Note: Don’t read this if you have not watched the film; I don’t want to spoil it for you.
For an extraordinary film like ‘The Lunchbox‘, the usual analytical breakdown and an overview is not enough to appreciate its merits and demerits. But I am going to try to express what I feel and think about the film.
And I don’t mean ‘going to blow your mind away‘ extraordinary. With all the hype, most people would expect it to be spectacular. And it is spectacular for storytellers on an entire different level, technical and otherwise, but for most people it’s going to be heart warming and touching.
There is no perfect recipe, but a very skilful execution of an art-form that becomes an experience when you see it, smell it, eat it and digest it and then it becomes a part of you. The film is exactly like that!
Ila, a mother, a daughter and a wife longing for her husband’s attention. I feel odd saying that Nimrat Kaur ‘played’ it well. She was not acting, she was it! From the opening scenes with Nimrat being a mother, to the very last scenes – every moment was complex, multilayered, convincing, and real. She made me bite my fingers, literally.
Now take that performance and multiply it by four – Saajan Fernandez (Irrfan Khan), Shaikh ( Nawazuddin Siddiqui) and Aunty (Bharti Achrekar), the main ingredients of the film.
Saajan Fernandez is a widower who is notorious among the neighbourhood kids for being a cold-hearted ass. He is about to retire from his government job as an accountant and is to be replaced by Shaikh – who is mostly a self-made man, but also a faker.
Ila, with help from Aunty, is trying to find the way to her husband’s heart through his stomach. But the famous dabbawalas of Mumbai deliver tiffin meant for Ila’s husband to Saajan. And thus begins a series of exchange of letters – letters weaved with simple words and ideas but touching and very emotional. The letters become the soul of the film.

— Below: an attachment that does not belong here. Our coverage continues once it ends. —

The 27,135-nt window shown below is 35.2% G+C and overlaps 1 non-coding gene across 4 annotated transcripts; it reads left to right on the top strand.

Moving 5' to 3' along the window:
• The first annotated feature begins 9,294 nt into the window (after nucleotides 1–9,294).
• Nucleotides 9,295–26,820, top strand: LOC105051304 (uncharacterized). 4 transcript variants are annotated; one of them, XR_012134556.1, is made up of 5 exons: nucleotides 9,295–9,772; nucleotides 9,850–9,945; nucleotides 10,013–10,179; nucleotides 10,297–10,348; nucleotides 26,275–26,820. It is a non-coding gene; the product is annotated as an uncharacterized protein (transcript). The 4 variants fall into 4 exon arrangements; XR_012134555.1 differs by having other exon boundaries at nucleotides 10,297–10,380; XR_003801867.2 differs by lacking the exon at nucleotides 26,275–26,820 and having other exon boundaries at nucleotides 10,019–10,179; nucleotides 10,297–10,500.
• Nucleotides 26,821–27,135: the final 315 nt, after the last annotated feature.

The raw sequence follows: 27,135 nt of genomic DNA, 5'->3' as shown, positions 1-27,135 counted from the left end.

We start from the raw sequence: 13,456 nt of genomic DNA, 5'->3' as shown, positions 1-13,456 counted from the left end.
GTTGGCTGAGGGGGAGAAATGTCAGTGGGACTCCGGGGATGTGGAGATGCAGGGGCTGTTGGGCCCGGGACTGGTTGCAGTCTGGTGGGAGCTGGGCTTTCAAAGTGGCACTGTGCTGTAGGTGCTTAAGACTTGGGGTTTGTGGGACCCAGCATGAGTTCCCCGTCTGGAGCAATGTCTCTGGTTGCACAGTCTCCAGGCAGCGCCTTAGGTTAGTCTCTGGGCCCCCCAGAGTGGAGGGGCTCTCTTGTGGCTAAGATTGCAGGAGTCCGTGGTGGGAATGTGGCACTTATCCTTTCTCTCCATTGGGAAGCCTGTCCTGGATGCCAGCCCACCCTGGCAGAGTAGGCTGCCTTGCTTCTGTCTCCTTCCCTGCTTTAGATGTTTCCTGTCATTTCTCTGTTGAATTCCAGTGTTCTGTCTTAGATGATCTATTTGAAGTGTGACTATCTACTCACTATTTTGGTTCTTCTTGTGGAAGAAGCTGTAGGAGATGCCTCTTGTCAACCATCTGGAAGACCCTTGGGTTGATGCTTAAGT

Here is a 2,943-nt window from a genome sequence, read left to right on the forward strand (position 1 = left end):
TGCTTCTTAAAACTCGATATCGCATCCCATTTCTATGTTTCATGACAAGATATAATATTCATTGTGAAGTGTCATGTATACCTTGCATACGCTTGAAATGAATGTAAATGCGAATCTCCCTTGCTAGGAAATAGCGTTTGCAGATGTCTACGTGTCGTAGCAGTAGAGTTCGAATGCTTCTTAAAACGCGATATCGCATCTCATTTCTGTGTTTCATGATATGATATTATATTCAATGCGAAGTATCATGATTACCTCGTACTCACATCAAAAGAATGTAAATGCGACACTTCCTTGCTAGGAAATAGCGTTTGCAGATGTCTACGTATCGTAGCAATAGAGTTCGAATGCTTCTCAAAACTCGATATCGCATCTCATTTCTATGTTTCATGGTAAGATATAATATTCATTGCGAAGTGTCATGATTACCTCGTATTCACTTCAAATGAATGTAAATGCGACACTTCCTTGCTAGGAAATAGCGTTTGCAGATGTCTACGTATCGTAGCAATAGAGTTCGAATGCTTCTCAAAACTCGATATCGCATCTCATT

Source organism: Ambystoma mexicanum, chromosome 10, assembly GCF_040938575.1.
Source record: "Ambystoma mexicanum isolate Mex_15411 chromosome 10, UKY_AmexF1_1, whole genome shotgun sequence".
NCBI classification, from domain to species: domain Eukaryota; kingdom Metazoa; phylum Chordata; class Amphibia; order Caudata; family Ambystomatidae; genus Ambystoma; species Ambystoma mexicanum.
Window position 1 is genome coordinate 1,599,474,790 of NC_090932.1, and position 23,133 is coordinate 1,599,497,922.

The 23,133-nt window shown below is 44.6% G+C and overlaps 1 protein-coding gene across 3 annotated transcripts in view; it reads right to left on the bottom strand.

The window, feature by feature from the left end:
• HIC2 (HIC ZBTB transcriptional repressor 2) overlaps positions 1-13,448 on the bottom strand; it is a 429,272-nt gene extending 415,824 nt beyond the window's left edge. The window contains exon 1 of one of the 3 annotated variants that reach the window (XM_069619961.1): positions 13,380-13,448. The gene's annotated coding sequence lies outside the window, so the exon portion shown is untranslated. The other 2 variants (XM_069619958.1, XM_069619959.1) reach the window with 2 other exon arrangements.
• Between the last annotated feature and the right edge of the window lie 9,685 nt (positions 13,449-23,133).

This fantastic urban love story is seamlessly woven with reality – locals, lunchbox, mundane work, family problems, soul-searching, visual and auditory metaphors. The changing train-track sounds with changing moods of Mr. Sajaan reminded me of Satyajit Ray’s Mahanagar.
How a house-wife sits down to wash clothes… what is she thinking? What is she thinking when she is cooking? What stories of her own childhood will she tell her kids? How would an old women react when her bed-ridden husband dies? These small details is what makes a film tangible and separates a great film from an average one.
The characters evolve bit by bit, building a story that touched and won my heart. It left me speechless; took me seven rewriters to get to write this.
Someone wise once said that it’s not perfect when you’ve added everything that you could; it’s perfect when you can’t take anything away. And from this recipe, you can’t. The salt perfect and so was everything else.
That brings me to one more thing worth saying. Remember how annoyed you felt, as a kid, when you didn’t get the free toy with something you bought? Hold on to that emotion. Touching films like these must come with free joy of discovery. Which the hype around the film took away. Y u do this?